Rich countries must learn the lessons of the war on drugs and the U.S. prohibition of alcohol in the 1920s and realize that trying to stop migrants from moving is just making the problem worse, an independent U.N. expert said on Tuesday.
The European Union is struggling with the question of what to do about hundreds of thousands of migrants flocking to its shores across the Mediterranean, often dying in the attempt.
“By erecting prohibitions, we have actually created a market for smugglers,” François Crépeau, the U.N. special rapporteur on the human rights of migrants, told a news conference in Geneva.
“Prohibition breeds underground markets.”
At least 219,000 migrants arrived in Europe in 2014 after crossing the Mediterranean – a figure Crépeau said was equivalent to just 0.0004 percent of the European population. But a further 3,500 died at sea and many more may be perishing in the Sahara as they try to reach the Libyan coast.
“It could be that there are 3,000 deaths in the desert before getting to Libya or it could be 10 times as high. No one knows,” said Crépeau.
The International Organization for Migration (IMO) said 30 migrants had been found dead in the Sahara in Niger on Monday.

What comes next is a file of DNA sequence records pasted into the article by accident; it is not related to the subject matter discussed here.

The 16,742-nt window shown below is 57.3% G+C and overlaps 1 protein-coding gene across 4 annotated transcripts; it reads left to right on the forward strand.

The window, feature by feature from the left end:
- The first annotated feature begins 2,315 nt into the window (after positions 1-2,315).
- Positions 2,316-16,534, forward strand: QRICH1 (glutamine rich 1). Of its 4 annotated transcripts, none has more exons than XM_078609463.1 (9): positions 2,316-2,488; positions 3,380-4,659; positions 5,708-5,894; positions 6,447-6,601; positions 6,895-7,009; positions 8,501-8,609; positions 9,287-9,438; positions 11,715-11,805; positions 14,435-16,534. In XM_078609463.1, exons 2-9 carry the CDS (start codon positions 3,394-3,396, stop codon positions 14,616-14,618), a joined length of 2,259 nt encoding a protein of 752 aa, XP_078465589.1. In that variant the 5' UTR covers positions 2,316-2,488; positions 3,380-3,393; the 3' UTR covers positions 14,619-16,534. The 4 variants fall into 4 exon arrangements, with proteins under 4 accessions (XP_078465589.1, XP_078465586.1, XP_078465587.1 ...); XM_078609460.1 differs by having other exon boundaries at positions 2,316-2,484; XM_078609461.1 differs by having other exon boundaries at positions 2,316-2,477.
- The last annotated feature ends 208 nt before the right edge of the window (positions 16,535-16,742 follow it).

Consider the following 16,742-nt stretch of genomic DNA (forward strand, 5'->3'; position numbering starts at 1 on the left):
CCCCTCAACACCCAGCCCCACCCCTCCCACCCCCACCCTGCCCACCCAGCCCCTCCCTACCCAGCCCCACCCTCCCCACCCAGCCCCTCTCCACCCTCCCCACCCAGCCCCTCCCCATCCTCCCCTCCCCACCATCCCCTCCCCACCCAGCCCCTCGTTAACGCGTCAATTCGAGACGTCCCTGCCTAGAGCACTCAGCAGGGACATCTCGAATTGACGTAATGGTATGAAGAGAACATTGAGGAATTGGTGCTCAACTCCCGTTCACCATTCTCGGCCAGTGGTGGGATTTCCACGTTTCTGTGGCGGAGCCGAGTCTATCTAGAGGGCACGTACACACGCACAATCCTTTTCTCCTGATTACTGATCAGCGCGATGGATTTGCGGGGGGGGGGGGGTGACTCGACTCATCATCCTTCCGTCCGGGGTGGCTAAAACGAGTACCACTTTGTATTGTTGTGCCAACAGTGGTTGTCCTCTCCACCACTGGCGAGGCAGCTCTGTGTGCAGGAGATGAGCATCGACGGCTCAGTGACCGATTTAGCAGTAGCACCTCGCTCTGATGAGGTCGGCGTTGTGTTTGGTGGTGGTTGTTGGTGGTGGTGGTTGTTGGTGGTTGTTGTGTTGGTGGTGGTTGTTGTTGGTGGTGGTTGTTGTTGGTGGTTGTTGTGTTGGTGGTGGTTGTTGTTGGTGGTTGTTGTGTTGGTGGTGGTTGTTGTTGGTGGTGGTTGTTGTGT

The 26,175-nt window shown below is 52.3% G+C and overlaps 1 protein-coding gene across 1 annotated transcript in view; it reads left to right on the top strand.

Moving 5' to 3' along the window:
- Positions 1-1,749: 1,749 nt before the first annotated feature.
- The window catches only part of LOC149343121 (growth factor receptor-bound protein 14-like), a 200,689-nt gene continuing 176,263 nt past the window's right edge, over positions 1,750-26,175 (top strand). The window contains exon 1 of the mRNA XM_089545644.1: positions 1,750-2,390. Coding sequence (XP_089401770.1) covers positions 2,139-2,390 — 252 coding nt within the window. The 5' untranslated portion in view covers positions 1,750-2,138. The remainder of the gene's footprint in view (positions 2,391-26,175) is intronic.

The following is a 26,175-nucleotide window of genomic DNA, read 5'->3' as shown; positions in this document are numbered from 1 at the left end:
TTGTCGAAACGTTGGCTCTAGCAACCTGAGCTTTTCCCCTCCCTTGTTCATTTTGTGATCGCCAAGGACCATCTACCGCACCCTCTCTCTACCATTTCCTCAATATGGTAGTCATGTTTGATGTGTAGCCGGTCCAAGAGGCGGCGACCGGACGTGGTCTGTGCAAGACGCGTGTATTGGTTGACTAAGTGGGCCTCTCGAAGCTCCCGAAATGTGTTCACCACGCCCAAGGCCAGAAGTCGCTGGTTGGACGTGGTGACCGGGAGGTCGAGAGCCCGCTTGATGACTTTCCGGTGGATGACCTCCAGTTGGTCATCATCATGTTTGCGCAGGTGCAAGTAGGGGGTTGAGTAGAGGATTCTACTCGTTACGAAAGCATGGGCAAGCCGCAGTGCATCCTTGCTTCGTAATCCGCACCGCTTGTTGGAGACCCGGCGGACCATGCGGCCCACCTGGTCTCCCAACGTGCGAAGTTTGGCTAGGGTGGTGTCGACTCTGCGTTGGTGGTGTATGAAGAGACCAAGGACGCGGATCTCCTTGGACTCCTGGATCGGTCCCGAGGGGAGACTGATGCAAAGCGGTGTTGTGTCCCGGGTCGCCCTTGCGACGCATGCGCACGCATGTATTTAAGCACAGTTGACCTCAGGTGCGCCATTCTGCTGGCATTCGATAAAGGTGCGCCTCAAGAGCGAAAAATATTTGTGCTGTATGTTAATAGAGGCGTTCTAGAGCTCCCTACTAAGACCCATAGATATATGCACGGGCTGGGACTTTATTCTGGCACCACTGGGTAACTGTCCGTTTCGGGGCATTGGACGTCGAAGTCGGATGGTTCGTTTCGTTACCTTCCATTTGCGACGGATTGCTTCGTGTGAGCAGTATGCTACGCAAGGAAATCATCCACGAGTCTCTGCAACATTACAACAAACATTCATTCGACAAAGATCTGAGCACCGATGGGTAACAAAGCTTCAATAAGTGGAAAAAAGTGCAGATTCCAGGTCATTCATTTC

“I’m quite sure that in governments, some policy advisers think and say that the more people die, the more there is deterrence,” Crépeau said. But migrants would always have hope of getting through, he added.
“If we started shooting people at the border and killing thousands, that might deter.”
By legalizing, regulating and taxing migrants, Crépeau said European Union countries could ensure they knew where they were and ensure they complied with their visa conditions, rather than driving them into an undergound economy.
But instead of coming to grips with the issue of migrant mobility, rich countries have pushed frontier controls far from their own borders, for example by forcing airlines to check visas before passengers can board.
“We can manage this instead of it being managed by smugglers and we being all surprised when this happens,” he said.
Crépeau has previously suggested that rich countries should take in one million refugees over five years, while economic migrants should be offered visas that incentivize them to stay within the rules while trying to find work.
“People will line up. People will not risk 20,000 euros and the life of their kids if there is a Danish (visa) booth and a Canadian booth and a New Zealand booth,” he said.
Read the original article: Let migrants move with the market, U.N. expert says.